The Los Angeles County Treasurer and Tax Collector warned local school finance managers this week that a number of common internal borrowing practices are dishonest to taxpayers and prohibited by law.
The news arrives as Gov. Jerry Brown’s revised state budget proposal offers schools an unexpected $3 billion next year and seemingly an easing of the crisis for now.
But Brown’s plan assumes lawmakers will agree to tax extensions before June 30 and ratification by voters sometime later – both of which are rife with uncertainty.
Thus, the letter by the Los Angeles County treasurer highlights the often extreme maneuvers that districts have applied in order to cover cash flow and the prospect of new restrictions fast approaching.
Indeed, one district – Inglewood Unified – already initiated the process for a state takeover last week.
The letter outlines several unacceptable financing practices that include borrowing from bond project funds, using a joint powers authority to augment Qualified School Construction Bonds, and issuing capital appreciation bonds with maturities over 25 years.
“While debt issuance can be part of a larger fiscal plan, the use of general obligation bonds to solve budget problems can pose a serious risk to school and community college districts,” wrote County Treasurer and Tax Collector Mark Saladino. “We recommend that districts take a conservative approach when issuing GO bonds in order to avoid any violations of State and Federal law.”
After surveying other counties, the treasurer found that many of the practices were common across the state and in some cases were “actively promoted” by county offices of education, said Glenn Byers, assistant treasurer and tax collector.
“We don’t have any control outside of the borders of L.A. County, but I would like to see this stopped everywhere in the state tomorrow,” he said.
To gain traction elsewhere, the letter was also sent to the California Association of County Treasurers and Tax Collectors, state Treasurer Bill Lockyer, state Attorney General Kamala Harris, and State Superintendent of Public Instruction Tom Torlakson.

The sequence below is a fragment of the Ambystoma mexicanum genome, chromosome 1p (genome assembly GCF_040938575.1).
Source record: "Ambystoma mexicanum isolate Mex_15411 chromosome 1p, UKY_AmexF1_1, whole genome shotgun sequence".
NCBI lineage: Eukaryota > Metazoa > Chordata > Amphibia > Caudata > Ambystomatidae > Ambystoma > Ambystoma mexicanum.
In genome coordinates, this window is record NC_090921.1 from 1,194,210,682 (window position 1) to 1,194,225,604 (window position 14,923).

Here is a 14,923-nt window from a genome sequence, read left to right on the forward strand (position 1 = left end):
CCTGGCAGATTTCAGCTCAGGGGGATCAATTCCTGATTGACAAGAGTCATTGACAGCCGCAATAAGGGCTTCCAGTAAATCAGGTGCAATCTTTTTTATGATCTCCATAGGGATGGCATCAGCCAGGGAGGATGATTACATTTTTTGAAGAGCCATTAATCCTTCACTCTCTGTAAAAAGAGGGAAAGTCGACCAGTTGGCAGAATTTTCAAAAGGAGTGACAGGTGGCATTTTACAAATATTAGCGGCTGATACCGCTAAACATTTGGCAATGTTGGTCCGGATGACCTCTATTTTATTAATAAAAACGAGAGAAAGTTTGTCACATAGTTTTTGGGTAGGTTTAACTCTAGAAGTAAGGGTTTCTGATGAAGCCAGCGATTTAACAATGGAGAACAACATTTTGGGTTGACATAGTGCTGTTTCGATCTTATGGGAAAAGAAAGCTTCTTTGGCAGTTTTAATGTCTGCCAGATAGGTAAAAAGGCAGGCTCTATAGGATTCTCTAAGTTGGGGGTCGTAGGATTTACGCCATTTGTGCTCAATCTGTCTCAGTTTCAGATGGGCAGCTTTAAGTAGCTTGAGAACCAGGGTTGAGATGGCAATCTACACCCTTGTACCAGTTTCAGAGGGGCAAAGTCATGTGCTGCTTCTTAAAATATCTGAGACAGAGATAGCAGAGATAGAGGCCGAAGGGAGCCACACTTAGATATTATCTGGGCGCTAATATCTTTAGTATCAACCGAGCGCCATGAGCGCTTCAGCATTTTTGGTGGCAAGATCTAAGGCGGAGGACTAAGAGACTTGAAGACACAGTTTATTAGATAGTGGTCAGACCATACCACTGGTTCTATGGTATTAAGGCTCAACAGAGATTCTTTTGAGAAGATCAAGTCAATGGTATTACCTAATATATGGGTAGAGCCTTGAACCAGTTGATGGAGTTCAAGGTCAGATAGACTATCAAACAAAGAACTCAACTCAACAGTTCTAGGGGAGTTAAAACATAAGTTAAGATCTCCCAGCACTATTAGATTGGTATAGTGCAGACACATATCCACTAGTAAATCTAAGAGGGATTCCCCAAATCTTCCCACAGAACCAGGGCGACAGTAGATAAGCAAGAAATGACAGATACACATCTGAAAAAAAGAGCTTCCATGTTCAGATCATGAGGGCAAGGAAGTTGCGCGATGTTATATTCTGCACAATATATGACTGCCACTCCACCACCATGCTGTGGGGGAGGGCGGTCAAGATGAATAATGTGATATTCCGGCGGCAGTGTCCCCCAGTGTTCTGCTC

According to Byers, borrowing from local general obligation bonds to cover cash flow violates state and federal tax laws limiting bond proceeds to property and facility upgrades.
Under federal tax law, explained Byers, money taken out of a bond fund is considered spent, and the Internal Revenue Service could impose fines on the district and declare all the bonds taxable due to the ineligible expenditures.
If that happens, investors could be required to pay income taxes on any interest received from the bonds, and could sue the school district, he explained.
“Avoiding the practices and bond structures that we have listed in our white paper will do two things,” said Byers.
“They will help keep districts in compliance with state law and out of trouble with the I.R.S, and it helps protect the taxpayers in each of their districts from having to pay for costly and abusive transactions that were not contemplated by the original bond measures approved by the voters.”
School districts have adopted myriad borrowing practices in recent years while they navigate state payment deferrals and other reductions that can stem from decreases in pupil enrollment.
Inglewood Unified, which last week took its first step into requesting an emergency state loan, has for years been unable to balance internal cuts with state reductions.
The district is now relying on borrowing from state school facility dollars, which is still allowable under the county treasurer’s guidelines, said a spokesman from the Los Angeles County Office of Education.
Nonetheless, a credit report issued last week by Standard and Poor’s rating agency dropped the districts’ rating from ‘A’ to ‘BBB+’.
According to the credit report, Inglewood Unified has run at a deficit for three consecutive years. In 2010, the deficit was nearly $11 million, or roughly 9 percent of operating expenditures.
Further complicating the district budget, Average Daily Attendance has also declined at Inglewood in recent years at an annual average of 5 percent.
District officials attribute the deficit to the lowered revenues “in addition to planned expenditure cuts not materializing,” said the report.
It continued, “Given the constrained state budget environment and what we consider substantial projected budget shortfalls, we believe the district will continue to face fiscal challenges during the next two years,” said the report.
(Ed’s Note: This story appears courtesy of Cabinet Report, a subscription-based education news service published by School Innovations & Advocacy. To learn more visit:http://www.siacabinetreport.com/home.aspx Contact reporter Allen Young at: email@example.com)